Some actions may be ‘legal’ in some STATES, but not necessarily ‘lawful’ in the de jure, common law States

Without getting into specific actions, an action may be considered ‘legal’, meaning allowed by the Legal Society or merchants, but not necessarily lawful, meaning allowed under common law, which is the customs of the area.

If anyone finds themselves a victim of a crime and feels hamstrung because the ‘author-ities’ deem the action legal, one always review historical common law and, no matter, bring the issue before a jury of 12 peers, with the court clerk and judge ensuring a fair trial.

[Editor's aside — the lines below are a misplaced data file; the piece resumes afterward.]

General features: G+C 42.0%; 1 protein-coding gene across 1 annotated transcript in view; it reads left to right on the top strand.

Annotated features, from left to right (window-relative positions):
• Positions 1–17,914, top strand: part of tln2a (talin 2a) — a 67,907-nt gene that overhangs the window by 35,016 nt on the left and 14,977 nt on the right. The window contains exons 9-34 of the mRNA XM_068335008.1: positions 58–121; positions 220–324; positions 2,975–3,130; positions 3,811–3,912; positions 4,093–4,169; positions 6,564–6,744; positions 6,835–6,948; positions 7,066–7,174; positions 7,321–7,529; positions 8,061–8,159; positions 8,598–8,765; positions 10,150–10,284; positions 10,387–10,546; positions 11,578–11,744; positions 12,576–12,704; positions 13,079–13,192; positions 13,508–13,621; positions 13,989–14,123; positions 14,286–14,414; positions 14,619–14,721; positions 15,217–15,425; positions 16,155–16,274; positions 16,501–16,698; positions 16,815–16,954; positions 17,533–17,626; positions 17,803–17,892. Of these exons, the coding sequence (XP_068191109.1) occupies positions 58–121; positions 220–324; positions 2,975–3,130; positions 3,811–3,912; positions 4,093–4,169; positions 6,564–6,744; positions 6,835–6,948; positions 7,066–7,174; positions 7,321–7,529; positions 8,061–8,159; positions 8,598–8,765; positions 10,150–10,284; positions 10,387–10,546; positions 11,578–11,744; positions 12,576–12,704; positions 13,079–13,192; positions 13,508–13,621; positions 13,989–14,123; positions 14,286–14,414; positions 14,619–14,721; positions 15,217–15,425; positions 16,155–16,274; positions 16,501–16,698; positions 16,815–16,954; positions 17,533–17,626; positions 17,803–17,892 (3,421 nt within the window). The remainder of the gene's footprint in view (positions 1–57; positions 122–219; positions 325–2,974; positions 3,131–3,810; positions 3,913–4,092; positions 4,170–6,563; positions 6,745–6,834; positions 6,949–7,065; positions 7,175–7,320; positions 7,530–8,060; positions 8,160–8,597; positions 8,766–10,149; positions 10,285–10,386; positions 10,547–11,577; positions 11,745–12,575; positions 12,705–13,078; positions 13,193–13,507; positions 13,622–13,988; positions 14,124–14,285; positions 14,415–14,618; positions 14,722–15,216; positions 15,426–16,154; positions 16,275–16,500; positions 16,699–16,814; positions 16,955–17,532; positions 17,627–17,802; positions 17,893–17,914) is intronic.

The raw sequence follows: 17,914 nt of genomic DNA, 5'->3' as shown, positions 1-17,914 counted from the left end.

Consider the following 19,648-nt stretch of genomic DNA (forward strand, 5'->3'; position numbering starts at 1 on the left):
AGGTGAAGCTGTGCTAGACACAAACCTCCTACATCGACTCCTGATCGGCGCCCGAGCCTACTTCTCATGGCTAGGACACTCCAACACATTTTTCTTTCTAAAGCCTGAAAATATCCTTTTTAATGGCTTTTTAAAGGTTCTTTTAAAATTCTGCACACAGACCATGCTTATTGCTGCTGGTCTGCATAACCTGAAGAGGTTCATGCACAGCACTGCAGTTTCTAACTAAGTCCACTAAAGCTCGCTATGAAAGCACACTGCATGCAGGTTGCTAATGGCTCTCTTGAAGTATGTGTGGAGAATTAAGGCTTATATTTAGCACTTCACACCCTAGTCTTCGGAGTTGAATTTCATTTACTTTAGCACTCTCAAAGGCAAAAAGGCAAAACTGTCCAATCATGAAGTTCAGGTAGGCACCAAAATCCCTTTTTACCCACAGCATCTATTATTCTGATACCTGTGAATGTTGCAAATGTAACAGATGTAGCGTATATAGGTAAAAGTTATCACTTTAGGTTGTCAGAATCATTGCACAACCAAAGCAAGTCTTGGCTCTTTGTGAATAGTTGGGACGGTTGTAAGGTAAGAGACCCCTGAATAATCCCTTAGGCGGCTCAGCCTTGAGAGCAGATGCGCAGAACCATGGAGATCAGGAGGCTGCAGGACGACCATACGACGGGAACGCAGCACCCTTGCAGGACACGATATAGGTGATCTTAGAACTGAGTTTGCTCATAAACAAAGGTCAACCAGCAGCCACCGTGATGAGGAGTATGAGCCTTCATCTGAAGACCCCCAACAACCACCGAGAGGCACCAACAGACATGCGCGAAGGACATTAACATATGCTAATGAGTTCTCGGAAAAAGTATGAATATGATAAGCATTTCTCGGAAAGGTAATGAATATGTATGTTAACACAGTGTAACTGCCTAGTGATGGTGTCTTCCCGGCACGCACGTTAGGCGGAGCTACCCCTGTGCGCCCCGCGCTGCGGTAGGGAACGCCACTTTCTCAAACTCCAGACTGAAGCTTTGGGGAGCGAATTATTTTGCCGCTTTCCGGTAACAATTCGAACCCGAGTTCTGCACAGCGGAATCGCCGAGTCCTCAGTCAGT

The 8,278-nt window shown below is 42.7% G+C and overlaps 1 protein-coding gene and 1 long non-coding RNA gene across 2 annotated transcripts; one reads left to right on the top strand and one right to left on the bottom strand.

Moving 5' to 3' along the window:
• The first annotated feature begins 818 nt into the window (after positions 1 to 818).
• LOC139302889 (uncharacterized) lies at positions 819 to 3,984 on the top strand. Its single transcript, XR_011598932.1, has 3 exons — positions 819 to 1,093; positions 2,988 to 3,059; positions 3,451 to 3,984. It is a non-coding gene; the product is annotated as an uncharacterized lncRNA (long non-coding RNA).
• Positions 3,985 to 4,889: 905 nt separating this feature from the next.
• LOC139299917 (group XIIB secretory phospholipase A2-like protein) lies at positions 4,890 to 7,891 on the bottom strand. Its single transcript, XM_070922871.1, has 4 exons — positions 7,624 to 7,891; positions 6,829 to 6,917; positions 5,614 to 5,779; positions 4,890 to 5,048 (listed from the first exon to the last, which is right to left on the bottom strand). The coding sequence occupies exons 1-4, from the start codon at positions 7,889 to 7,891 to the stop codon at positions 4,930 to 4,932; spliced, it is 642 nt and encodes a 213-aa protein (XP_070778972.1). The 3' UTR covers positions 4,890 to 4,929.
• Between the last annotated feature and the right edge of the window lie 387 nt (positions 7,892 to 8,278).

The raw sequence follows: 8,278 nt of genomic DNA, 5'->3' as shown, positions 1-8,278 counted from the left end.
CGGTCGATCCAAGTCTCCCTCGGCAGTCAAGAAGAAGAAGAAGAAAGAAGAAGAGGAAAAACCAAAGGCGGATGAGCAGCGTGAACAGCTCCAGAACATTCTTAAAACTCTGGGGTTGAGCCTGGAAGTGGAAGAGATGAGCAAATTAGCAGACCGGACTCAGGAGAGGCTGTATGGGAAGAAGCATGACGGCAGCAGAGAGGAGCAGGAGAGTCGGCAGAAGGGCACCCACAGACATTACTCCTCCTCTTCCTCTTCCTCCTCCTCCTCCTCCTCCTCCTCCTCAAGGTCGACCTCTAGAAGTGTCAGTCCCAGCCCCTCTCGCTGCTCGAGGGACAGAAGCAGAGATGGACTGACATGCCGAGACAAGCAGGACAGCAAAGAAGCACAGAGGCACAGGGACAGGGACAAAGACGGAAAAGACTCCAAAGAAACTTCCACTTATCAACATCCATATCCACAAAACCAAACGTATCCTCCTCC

Around me, we have the loud, ear-piercing car-exhaust systems. The policé officers allow this to happen, either because the district attorney (agent) does not prosecute the outlaws or because the policé officers don’t care. A man can still bring these outlaws before a jury of 12 peers to see if 12 people consider these exhausts to be noise-assault.

There are other actions deemed ‘legal’ but are repugnant to the sensibilities of many people.

It’s necessary to comprehend that ‘legal’ is private law, just like Sharia and NBA court rules. Legal means the bylaws of the Legal Society. See this diagram of lawful vs legal.

One of the reasons the original States do not prosecute common law crimes is because it’s possible no one is running those states, since possibly after the War for Southern Independence (aka Civil War). See the interviews with Native Born Citizen.

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